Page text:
Know What Asset Protection Is All About
Asset protection seeks to protect your assets from being taken under an unfair or unjust court action against you. In this article I’ll orient you to the nature of such court actions, how they’re enforced, and protection strategies to address them.
Now I agree that the ability to get justice for private transgressions and contract failures is essential to freedom. But some plaintiffs and their lawyers seek and receive unfair judgments against defendants because of unjust court procedures that transgress constitutional rights – such as does our family court system.
Additionally, people with wealth are often targeted as defendants with ‘deep pockets’. They’re continually threatened with frivolous lawsuits to see how much they’ll settle for.
Threatened litigation, unfair, or enormous judgments can destroy a person’s life and legacy. It can relegate a person to a life of poverty – a form of ‘civil’ punishment for never doing anything wrong.
Two goals for setting up protection of your assets from lawsuits are:
1) To make it appear that you have no assets. This minimizes being targeted in a gratuitous lawsuit, and
2) To prevent, limit, or hinder a plaintiff’s ability to seize your assets in satisfaction of a presumably unfair court order.
Legal considerations on enforcement of a judgment:
Judgments are enforced against you in the country you reside. Other countries are not required to enforce a U.S. judgment. A U.S. judgment must be re-filed in the new country and that country must conclude that it wants to uphold the U.S. judgment against you.
To force you to pay a judgment, the court must find you have the ability to pay it, and then it can enforce the judgment by seizing your assets. What can be seized is anything you own or control for your own benefit. If the court believes you have assets, but the court can’t find them, it can seize you under ‘a contempt judgment’ for your not delivering the money ordered.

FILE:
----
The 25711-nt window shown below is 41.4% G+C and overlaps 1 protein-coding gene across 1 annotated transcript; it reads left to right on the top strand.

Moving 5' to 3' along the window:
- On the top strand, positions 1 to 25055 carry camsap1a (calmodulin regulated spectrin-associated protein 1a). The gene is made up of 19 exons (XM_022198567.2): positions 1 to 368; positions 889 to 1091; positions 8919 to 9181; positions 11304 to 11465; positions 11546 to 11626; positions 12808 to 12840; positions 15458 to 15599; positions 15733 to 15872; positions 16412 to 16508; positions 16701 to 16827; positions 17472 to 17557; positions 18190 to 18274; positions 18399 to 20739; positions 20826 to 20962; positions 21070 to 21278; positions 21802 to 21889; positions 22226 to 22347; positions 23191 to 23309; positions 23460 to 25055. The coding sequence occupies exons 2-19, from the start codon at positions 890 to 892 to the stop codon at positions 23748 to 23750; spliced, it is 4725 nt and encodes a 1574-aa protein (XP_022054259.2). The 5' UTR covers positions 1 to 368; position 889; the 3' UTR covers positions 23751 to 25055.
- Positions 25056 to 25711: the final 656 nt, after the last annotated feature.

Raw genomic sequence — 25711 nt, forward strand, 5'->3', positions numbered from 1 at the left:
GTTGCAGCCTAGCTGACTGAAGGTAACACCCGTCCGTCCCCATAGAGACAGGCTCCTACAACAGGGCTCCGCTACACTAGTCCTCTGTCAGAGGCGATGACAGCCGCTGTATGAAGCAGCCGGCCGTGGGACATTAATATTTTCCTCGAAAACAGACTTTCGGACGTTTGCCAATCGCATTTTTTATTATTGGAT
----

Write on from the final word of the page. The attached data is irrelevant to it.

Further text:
The U.S. makes a distinction between creditors. Your bankruptcy creditors have limited claims against you. They cannot or have limited access to assets you have in certain qualified plans – such as a 401(k) or an IRA.
Creditors seeking child support or alimony judgments have unlimited claim to all your assets. These judgments cannot be forgiven by the court – even if the defendant can’t pay the money ordered!
Strategies for protecting your assets often use one or more legal entities (trust, corporations, limited liability companies, family partnership, etc.) to shield your assets from your ownership or control of them. This may prevent or limit a winning plaintiff from seizing them.
Asset protection entities and strategies fall into two categories according to the assets’ location. A)Domestic strategies using a legal entity formed within one of the states with favorable defendant or debtor protection laws.
B)Off-shore strategies with a foreign legal entity and jurisdiction that places assets in a foreign country – outside the reach of creditors and the U.S. court system.
Domestic asset protection relies on your legal entity that controls or owns your assets to protect those assets from seizure. Under a court challenge you’d have firm statutory and case law supporting the legal entity’s claim to retain the assets.
Offshore asset protection seeks a similar scheme of protection.
If the court finds that the entity you created is a sham and that you can take control the assets, then the court can simply seize those assets or order you to deliver those assets to the plaintiff.
If the entity you created is valid, then the court can decide is if you fraudulently transferred your assets to this entity. A fraudulent transfer occurs if you transfer assets within 2 to 4 years – depending on the state – of the time a claim for those assets is filed. If so, then this asset protection strategy will fail and your assets will be seized.
You need to transfer those assets long before any claim against you is contemplated to protect against a fraudulent transfer claim.
Enforcement of Judgment within the U.S or off-shore:
Here is where the ‘domestic’ location differs from the ‘off-shore’ location strategies. The U.S. can easily enforce its judgment for assets within the U.S. since it has jurisdiction there. But the ability to seize those ‘protected assets’ when they’re outside the U.S. is significantly reduced or nullified.
If you’re ordered to produce off-shore assets -or its equivalent value – and you refuse, then you can be seized under a contempt of court order and jailed until you produce them. Of course, that can happen only if you’re within the U.S. jurisdiction.
The earlier you begin an asset protection strategy, the better off you’ll be. And, if no one knows you have assets, then ‘all the better’.
Shane Flait is an educator and writes on financial, legal, and tax issues. He tells you what the issues are all about and gives you workable strategies to accomplish your goals. Find out more and get a free report on Managing Your Retirement =>
You can contact him at firstname.lastname@example.org
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